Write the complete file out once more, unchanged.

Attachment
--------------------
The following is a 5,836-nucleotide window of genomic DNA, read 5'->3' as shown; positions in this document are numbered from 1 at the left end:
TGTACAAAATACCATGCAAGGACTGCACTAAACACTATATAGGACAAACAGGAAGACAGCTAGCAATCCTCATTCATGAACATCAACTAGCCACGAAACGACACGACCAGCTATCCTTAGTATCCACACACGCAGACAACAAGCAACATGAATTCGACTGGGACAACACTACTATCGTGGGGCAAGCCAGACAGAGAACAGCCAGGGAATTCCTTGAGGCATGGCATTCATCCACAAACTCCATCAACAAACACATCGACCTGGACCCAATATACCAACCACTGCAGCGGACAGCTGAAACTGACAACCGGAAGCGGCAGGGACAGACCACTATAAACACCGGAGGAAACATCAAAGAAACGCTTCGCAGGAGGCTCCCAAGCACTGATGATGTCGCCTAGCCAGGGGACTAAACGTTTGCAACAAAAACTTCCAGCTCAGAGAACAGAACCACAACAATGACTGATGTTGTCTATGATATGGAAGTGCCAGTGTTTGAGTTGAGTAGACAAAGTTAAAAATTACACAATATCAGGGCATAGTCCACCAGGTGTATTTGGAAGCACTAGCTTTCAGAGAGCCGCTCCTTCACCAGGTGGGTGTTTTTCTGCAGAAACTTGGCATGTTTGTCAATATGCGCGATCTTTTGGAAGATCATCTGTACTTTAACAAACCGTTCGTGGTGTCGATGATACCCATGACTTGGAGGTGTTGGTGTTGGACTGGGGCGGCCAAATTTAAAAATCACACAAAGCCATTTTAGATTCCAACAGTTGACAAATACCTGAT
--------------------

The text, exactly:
The following is a 5,836-nucleotide window of genomic DNA, read 5'->3' as shown; positions in this document are numbered from 1 at the left end:
TGTACAAAATACCATGCAAGGACTGCACTAAACACTATATAGGACAAACAGGAAGACAGCTAGCAATCCTCATTCATGAACATCAACTAGCCACGAAACGACACGACCAGCTATCCTTAGTATCCACACACGCAGACAACAAGCAACATGAATTCGACTGGGACAACACTACTATCGTGGGGCAAGCCAGACAGAGAACAGCCAGGGAATTCCTTGAGGCATGGCATTCATCCACAAACTCCATCAACAAACACATCGACCTGGACCCAATATACCAACCACTGCAGCGGACAGCTGAAACTGACAACCGGAAGCGGCAGGGACAGACCACTATAAACACCGGAGGAAACATCAAAGAAACGCTTCGCAGGAGGCTCCCAAGCACTGATGATGTCGCCTAGCCAGGGGACTAAACGTTTGCAACAAAAACTTCCAGCTCAGAGAACAGAACCACAACAATGACTGATGTTGTCTATGATATGGAAGTGCCAGTGTTTGAGTTGAGTAGACAAAGTTAAAAATTACACAATATCAGGGCATAGTCCACCAGGTGTATTTGGAAGCACTAGCTTTCAGAGAGCCGCTCCTTCACCAGGTGGGTGTTTTTCTGCAGAAACTTGGCATGTTTGTCAATATGCGCGATCTTTTGGAAGATCATCTGTACTTTAACAAACCGTTCGTGGTGTCGATGATACCCATGACTTGGAGGTGTTGGTGTTGGACTGGGGCGGCCAAATTTAAAAATCACACAAAGCCATTTTAGATTCCAACAGTTGACAAATACCTGAT